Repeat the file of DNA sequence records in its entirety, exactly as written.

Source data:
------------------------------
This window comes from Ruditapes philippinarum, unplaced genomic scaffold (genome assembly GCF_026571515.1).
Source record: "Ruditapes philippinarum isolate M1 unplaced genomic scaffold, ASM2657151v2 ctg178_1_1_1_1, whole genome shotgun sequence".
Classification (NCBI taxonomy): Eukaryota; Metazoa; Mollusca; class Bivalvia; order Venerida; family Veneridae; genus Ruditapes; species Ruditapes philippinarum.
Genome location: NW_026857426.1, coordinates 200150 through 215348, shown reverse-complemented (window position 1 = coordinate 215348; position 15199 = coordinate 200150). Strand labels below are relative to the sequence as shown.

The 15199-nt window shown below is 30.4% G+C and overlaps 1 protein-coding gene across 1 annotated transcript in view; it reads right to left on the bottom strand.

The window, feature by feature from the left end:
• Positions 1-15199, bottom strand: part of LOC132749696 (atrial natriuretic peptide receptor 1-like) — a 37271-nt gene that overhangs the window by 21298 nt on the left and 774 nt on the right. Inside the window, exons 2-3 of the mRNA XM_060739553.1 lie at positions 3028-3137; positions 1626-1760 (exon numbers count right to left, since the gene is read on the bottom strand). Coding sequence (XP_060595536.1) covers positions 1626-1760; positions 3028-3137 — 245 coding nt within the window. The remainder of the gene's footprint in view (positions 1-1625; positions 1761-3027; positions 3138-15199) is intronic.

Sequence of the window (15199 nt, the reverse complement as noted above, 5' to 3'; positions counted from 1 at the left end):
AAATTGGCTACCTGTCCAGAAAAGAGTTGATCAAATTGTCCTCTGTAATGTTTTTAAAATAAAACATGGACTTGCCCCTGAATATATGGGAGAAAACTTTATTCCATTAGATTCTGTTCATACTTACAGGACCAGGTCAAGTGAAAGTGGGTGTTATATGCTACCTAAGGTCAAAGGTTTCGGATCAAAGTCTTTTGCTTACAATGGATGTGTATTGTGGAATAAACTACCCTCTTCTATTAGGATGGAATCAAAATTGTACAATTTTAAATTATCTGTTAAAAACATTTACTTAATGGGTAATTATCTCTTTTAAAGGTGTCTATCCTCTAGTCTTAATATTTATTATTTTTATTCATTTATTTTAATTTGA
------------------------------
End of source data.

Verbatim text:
This window comes from Ruditapes philippinarum, unplaced genomic scaffold (genome assembly GCF_026571515.1).
Source record: "Ruditapes philippinarum isolate M1 unplaced genomic scaffold, ASM2657151v2 ctg178_1_1_1_1, whole genome shotgun sequence".
Classification (NCBI taxonomy): Eukaryota; Metazoa; Mollusca; class Bivalvia; order Venerida; family Veneridae; genus Ruditapes; species Ruditapes philippinarum.
Genome location: NW_026857426.1, coordinates 200150 through 215348, shown reverse-complemented (window position 1 = coordinate 215348; position 15199 = coordinate 200150). Strand labels below are relative to the sequence as shown.

The 15199-nt window shown below is 30.4% G+C and overlaps 1 protein-coding gene across 1 annotated transcript in view; it reads right to left on the bottom strand.

The window, feature by feature from the left end:
• Positions 1-15199, bottom strand: part of LOC132749696 (atrial natriuretic peptide receptor 1-like) — a 37271-nt gene that overhangs the window by 21298 nt on the left and 774 nt on the right. Inside the window, exons 2-3 of the mRNA XM_060739553.1 lie at positions 3028-3137; positions 1626-1760 (exon numbers count right to left, since the gene is read on the bottom strand). Coding sequence (XP_060595536.1) covers positions 1626-1760; positions 3028-3137 — 245 coding nt within the window. The remainder of the gene's footprint in view (positions 1-1625; positions 1761-3027; positions 3138-15199) is intronic.

Sequence of the window (15199 nt, the reverse complement as noted above, 5' to 3'; positions counted from 1 at the left end):
AAATTGGCTACCTGTCCAGAAAAGAGTTGATCAAATTGTCCTCTGTAATGTTTTTAAAATAAAACATGGACTTGCCCCTGAATATATGGGAGAAAACTTTATTCCATTAGATTCTGTTCATACTTACAGGACCAGGTCAAGTGAAAGTGGGTGTTATATGCTACCTAAGGTCAAAGGTTTCGGATCAAAGTCTTTTGCTTACAATGGATGTGTATTGTGGAATAAACTACCCTCTTCTATTAGGATGGAATCAAAATTGTACAATTTTAAATTATCTGTTAAAAACATTTACTTAATGGGTAATTATCTCTTTTAAAGGTGTCTATCCTCTAGTCTTAATATTTATTATTTTTATTCATTTATTTTAATTTGA